Judge dismisses suit seeking removal of Fla. SC justices from ballot

Jessica M. Karmasek Aug. 16, 2012, 12:50pm




TALLAHASSEE, Fla. (Legal Newsline) - A Leon County Circuit Court judge last week threw out a lawsuit requesting that three state Supreme Court justices seeking a "yes" or "no" from voters in November be removed from this fall's ballot.

Judge Terry Lewis dismissed the case Aug. 8, according to the Orlando Sentinel.

However, in his ruling, the judge noted that it was unlikely that the suit would stop there.

"We'll let the district court of appeal decide whether I'm right or not," Lewis said, the Sentinel reported.

The Southeastern Legal Foundation, a self-described "constitutional public interest law firm" based in Atlanta, which is representing the two plaintiffs in the case, told the newspaper that it would continue with the case -- to the U.S. Supreme Court, if necessary.

"At this point, it appears there will be no consequences for them unless we can be victorious in the court of appeal or the (Florida) Supreme Court," executive director Shannon Goessling said of justices R. Fred Lewis, Barbara Pariente and Peggy Quince.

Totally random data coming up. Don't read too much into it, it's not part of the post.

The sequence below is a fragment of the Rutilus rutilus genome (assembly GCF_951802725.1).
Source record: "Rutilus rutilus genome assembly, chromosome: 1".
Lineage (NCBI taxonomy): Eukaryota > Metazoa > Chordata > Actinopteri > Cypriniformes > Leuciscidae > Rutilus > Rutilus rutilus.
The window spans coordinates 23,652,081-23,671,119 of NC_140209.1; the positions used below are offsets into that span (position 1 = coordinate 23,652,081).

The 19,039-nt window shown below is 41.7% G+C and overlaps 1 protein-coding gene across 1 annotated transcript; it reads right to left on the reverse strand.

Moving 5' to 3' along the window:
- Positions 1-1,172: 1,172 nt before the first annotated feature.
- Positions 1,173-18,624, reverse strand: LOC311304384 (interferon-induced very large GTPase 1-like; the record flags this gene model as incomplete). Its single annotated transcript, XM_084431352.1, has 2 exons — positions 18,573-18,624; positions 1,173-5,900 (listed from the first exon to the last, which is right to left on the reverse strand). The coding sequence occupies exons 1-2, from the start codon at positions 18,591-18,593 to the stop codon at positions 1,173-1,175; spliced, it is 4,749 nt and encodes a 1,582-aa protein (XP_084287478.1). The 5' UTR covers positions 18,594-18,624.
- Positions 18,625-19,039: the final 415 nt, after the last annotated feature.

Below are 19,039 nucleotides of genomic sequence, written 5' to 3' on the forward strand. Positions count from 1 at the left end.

The plaintiffs, Bernard Long and Veronco L. "Ron" Flores, both of Seminole County, filed their lawsuit against the justices June 25.

In their filing, they allege that Lewis, Pariente and Quince broke the law when they stopped a court hearing on a Senate redistricting plan so they could finish paperwork to qualify for the Nov. 6 ballot.

"The delay caused by the justices cost Florida taxpayers thousands of dollars in additional legal fees for private outside counsel who were forced to wait while the justices worked on their campaign documents," Long and Flores' lawsuit alleges.

"Upon information and belief, the justices campaigns have not reimbursed the State of Florida or any private litigant for their costs and expenses caused by the delay."

All three justices are up for a merit retention vote this fall.

Under a merit retention system, the governor appoints new justices from a list of three to six names submitted by the state's Judicial Nominating Commission. He or she then must select from the list.

Once appointed, justices eventually must face the voters in a "yes" or "no" vote as to whether they should remain on the bench.

From Legal Newsline: Reach Jessica Karmasek by email at jessica@legalnewsline.com.

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